James’ insights concerning conflict management are endless in his short letter. I want to take a minute to perform a 30,000 flyover of this letter and draw out some practical applications for conflict management and resolution from James.
In the beginning of his letter, he starts out by telling his readers to “consider it all joy” when troubles come. James says that it’s those troubles in your life that mature you and make you perfect and complete, not in a literal sense of course (1:2-4). Considering trials to be an all joyous thing in life is a principle to live by in the midst of conflict. Think about it, James is saying to be joyful “when you meet trials of various kinds”. First, he says “when”. Trials will come, so be prepared to receive them with joy. Second, he says “various kinds” of trials. This means, consider it all joy when you lose your child in a car accident, when you are diagnosed with cancer, when you lose your job, when your spouse leaves you, when you break your arm, etc.; you get the point. The wisdom James is leading us to, is that even though some trials may be induced by sin, they all have the potential to lead us to complete maturity in Christ, for that we are to be joyful.
Immediately after he tells us to be joyful when any trial comes your way, he leads us towards more wisdom as to how we should approach God in the midst of a trial (1:5-8). “Don’t go at it alone”, James basically says when he writes “if any of you lacks wisdom, let him ask God”. It seems as if James is being a little facetious by saying “if”, as he is writing to the twelve tribes, who all share the basic understanding of their limitations and need for God. None the less, he reminds us to ask God to give to us what we lack in the midst of conflict, and God will generously give to us. But this asking is to be coupled with faith in God; faith that believes and trusts that God is faithful to provide for us what we really need and trusting that what He will give to us accordingly.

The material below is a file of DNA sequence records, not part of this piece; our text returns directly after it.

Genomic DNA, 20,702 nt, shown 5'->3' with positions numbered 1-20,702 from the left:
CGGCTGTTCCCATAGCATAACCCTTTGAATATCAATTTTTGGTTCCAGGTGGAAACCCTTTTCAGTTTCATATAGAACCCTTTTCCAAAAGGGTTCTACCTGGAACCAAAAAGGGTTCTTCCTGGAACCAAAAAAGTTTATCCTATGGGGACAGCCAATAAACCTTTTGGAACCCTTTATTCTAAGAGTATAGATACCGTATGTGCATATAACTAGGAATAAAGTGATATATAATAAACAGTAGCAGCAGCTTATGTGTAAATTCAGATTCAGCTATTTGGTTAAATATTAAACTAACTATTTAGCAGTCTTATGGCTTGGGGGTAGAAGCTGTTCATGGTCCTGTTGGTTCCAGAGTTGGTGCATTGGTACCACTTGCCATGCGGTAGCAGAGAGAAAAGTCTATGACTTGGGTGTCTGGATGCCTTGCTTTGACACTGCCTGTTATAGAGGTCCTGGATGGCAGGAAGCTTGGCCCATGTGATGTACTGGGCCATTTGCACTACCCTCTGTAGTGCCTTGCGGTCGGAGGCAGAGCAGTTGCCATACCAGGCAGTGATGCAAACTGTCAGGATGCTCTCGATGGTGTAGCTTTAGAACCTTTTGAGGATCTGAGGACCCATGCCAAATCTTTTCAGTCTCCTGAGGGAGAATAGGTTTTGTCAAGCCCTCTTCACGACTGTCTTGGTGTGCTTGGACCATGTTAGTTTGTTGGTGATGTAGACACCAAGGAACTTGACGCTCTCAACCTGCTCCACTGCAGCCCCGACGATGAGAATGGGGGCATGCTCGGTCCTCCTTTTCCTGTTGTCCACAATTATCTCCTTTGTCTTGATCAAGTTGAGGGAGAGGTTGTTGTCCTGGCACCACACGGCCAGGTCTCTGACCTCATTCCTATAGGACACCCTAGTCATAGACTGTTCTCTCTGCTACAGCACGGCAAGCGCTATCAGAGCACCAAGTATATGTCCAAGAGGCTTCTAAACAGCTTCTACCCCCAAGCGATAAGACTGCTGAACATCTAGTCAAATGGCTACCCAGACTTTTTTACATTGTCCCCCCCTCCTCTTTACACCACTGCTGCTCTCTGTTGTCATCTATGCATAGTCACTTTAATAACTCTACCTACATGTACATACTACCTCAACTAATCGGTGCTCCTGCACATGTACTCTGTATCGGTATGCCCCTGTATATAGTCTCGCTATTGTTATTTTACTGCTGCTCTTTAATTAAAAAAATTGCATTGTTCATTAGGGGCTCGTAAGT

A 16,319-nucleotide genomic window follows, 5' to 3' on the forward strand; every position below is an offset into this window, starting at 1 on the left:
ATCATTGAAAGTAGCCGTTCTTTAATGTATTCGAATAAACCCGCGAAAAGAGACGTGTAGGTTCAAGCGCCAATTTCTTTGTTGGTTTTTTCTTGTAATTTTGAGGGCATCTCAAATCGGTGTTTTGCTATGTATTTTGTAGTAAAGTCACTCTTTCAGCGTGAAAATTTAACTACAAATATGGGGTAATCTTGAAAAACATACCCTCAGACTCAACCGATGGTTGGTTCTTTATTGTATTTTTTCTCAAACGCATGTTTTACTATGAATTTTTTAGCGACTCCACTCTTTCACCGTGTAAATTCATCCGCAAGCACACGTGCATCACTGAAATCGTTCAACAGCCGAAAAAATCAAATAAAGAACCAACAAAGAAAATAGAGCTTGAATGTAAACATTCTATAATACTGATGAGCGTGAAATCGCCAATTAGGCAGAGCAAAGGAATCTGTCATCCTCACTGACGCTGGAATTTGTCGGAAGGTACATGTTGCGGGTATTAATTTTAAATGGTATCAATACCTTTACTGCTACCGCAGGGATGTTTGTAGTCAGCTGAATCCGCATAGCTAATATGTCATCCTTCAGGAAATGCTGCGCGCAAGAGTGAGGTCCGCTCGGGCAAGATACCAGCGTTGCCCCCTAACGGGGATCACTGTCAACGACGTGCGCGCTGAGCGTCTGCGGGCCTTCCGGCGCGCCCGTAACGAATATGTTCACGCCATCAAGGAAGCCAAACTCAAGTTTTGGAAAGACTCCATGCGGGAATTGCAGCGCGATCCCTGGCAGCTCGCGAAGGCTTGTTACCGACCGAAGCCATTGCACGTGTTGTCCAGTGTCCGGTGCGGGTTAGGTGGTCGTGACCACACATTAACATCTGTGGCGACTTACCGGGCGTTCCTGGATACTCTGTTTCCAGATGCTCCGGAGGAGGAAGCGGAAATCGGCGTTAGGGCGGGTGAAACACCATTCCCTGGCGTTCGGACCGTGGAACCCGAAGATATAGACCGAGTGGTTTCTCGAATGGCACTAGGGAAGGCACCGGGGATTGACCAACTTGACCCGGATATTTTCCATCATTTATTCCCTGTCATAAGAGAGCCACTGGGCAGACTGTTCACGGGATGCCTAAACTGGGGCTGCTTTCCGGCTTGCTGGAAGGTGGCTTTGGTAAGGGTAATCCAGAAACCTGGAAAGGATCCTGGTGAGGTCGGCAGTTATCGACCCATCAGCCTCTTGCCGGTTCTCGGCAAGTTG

In 1:12, James says that there is blessing for those who faithfully endure trials and are faithful to the Lord. The trials we endure faithfully will be our crown of life; that’s our blessing. If you want fullness of life, then “remain steadfast under trial”. The following passages explain what it looks like to not be steadfast under trials; blaming God for your temptations (vv. 13-14). God does not tempt, says James, for it’s your own lust of the flesh that entices you. That lust leads to sin, and that sin leads to death, thus, the need for Christ.
The brother who is “quick to hear, slow to speak, slow to anger” is the brother who is walking towards righteousness and is heeding God’s word with humility (vv. 19-21). I am assuming that the brother who is “quick to hear, slow to speak, slow to anger” is the brother who also becomes a doer of the word. It is also the brother who learns to expose the “dark side” of his humanity by not forgetting what he looks like and why he needed the atonement of Jesus to make him right with God. This is the brother who will be fruitful in all he does because he knows that it is the Gospel of Jesus which makes him who he is, thus prompting him to be a doer of the word and not merely a hearer (vv. 22-25).
In chapter 2, verse 13b, James says “mercy triumphs over judgement”. Much can be said about this passage. What I want to focus on is our response to others in the midst of conflict. Our tendency towards those who unjustly act toward us or others is to condemn them and slander their name to make ourselves feel better or to feel like the “justice-maker”. There is only one “justice-maker”, and His name is Jesus, who showed us mercy even though we only deserved judgement. If this understanding can bleed over into our relationships in life, it will go well with our souls. If not, we will be in constant conflict and will destroy many relationships.